Irish Centres

Former site of Liverpool Irish Centre, Mount Pleasant (Ged Carroll/Flickr)








Leeds Irish Centre opened in the summer of 1970, replacing the previous Irish National Club in the city centre. By this point, according to the census, some 10,295 Irish-born people resided in Leeds. In recognition of the number of Irish migrants and their descendants, especially from the west of Ireland, in 1990, the Metropolitan District of Calderdale in west Yorkshire officially twinned with County Mayo.

From 1973, Leeds Irish Centre regularly appeared on television as the original venue for ITV's Indoor League: a blue plaque identifies the premises as a birthplace of televised dartsThanks largely to the advocacy of Leeds promoter John Keenan, the centre is also a celebrated music venue, and hosted Irish stars like Christy Moore and The Dubliners, as well as the likes of Oasis, John Martyn, and Curtis Mayfield.

During the Northern Ireland conflict, Irish centres in cities like Leeds suffered a backlash of popular hostility towards the IRA. Interviewed in the mid-2000s, longstanding Leeds Irish Centre manager Tommy McLoughlin remembered receiving threatening phone calls during the IRA bombing campaign of the 1970s. After the IRA assassinated Lord Mountbatten in 1979, McLoughlin recalled, the centre explicitly oriented itself towards the wider Leeds populace: 'I think what we started to do really from then on was to involve ourselves in the community’. For example, McLoughlin proposed that an Irish contingent join the Lord Mayor's Parade, with Irish dancing and music.

A long-established hive of community activism, Liverpool Irish Centre has faced many challenges throughout its history. From 1965, the original centre was based in the Wellington Rooms at Mount Pleasant in the city centre. The cooperative-run centre employed thirty people, with three stated aims: ‘To provide a place for Irish people to meet socially; to assist manufacturers of Irish goods to display and sell their goods in Liverpool and to lift the image of the Irish in Liverpool’. The centre hosted a range of activities, spanning Irish dancing, language classes, history groups, and Comhaltas groups for young musicians. It even had a recording studio for new local bands.  After receivers arrived in 1992, a rescue committee launched a herculean struggle for the centre's survival, but it eventually closed in 1997. The current Irish centre is at Boundary Lane, approximately two miles east of the city centre.

Like others across the country, Liverpool Irish Centre has been a base for community initiatives and charities combating hardships in the Irish community, especially in respect of financial hardship, accommodation problems, and loneliness and isolation. In 1989, for example, Irish Community Care Merseyside attained charity status. Under the persevering leadership of Breege McDaid and Mavis O’Connor survived the Irish Centre’s move from Mount Pleasant in 1997.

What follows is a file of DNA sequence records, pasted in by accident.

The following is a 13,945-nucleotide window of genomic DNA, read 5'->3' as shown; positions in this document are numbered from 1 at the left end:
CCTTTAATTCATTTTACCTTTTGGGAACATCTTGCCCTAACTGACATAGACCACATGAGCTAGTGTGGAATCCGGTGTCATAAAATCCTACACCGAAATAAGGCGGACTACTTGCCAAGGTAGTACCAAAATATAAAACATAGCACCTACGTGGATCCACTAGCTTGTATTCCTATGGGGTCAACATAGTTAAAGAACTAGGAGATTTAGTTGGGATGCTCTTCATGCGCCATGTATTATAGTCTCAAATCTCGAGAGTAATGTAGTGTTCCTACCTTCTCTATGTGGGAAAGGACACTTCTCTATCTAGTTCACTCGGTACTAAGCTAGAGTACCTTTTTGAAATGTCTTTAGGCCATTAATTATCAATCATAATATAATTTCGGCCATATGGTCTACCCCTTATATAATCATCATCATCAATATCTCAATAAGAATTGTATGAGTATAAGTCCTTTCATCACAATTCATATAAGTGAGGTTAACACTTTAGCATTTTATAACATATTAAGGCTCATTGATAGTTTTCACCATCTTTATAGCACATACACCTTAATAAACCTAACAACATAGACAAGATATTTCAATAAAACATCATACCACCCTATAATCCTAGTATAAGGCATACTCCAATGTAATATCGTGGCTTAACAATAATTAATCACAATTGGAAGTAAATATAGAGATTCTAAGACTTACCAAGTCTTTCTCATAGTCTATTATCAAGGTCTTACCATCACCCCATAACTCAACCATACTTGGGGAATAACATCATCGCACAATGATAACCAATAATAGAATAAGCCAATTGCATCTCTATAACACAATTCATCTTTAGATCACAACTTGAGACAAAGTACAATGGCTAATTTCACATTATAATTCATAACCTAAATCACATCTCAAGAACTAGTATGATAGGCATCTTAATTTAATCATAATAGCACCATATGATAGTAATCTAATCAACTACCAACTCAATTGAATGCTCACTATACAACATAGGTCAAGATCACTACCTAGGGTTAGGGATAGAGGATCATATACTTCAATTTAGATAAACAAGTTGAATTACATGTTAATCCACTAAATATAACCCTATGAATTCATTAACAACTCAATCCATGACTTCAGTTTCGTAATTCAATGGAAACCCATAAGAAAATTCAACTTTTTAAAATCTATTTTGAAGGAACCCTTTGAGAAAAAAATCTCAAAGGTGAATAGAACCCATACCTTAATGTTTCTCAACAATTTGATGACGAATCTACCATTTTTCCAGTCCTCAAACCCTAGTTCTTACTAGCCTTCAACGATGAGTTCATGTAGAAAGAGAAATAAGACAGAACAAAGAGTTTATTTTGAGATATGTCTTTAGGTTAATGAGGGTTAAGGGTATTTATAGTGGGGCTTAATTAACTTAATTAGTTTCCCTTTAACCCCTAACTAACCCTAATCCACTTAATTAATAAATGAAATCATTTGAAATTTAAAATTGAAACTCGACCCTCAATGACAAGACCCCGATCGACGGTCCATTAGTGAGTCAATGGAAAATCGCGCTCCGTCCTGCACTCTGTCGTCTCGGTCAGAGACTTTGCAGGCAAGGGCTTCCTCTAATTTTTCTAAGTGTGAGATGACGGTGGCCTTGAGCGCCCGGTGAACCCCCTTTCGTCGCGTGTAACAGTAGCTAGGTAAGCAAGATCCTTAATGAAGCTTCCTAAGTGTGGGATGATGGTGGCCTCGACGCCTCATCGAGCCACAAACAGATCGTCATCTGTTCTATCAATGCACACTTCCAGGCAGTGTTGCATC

Tyneside Irish Centre (Ken Miller/Flickr)

In 1973, Irish immigrants in Newcastle established a community centre at Westmorland Road in the west end of the city, where many Irish labourers had lodgings. Established by curate Father Joe Travers, and with a £14,000 loan from Donegal-born contractor Joe McEleney, the centre served as a social hub, labour exchange, and advice and health centre. Phonsie and Anne Donnelly, natives of Derry and Tyrone, managed the centre in the 1970s, and oversaw its move to the current Gallowgate site – in the shadow of St James’ Park – in the 1980s. Their son, the late Dermott, entered the priesthood, while another son, Declan, is one half of the entertainment duo Ant and Dec.

The first Tyneside Irish Festival was held in 1987 as part of an effort among the diaspora to connect constructively with the broader Tyneside population. ‘We were trying to reach out and make connections with the wider community’, festival founder and club chairman Tony Corcoran remembers. ‘There was a lot of anti-Irish feeling at the time, which was not surprising because there was a war going on’.

With more than 4,500 members, Tyneside Irish Centre remains a thriving home for the intergenerational Irish community and a focal point for adult education, cultural initiatives, and labour and trade union events in the region. Organising Irish music sessions, and classes in Irish history, language, and dance, the centre hosts the Tyneside Irish Cultural Society. Its outreach project Raised on Songs and Stories connects older Irish people across the region, especially those who settled in the north-east in the 1950s and 1960s.

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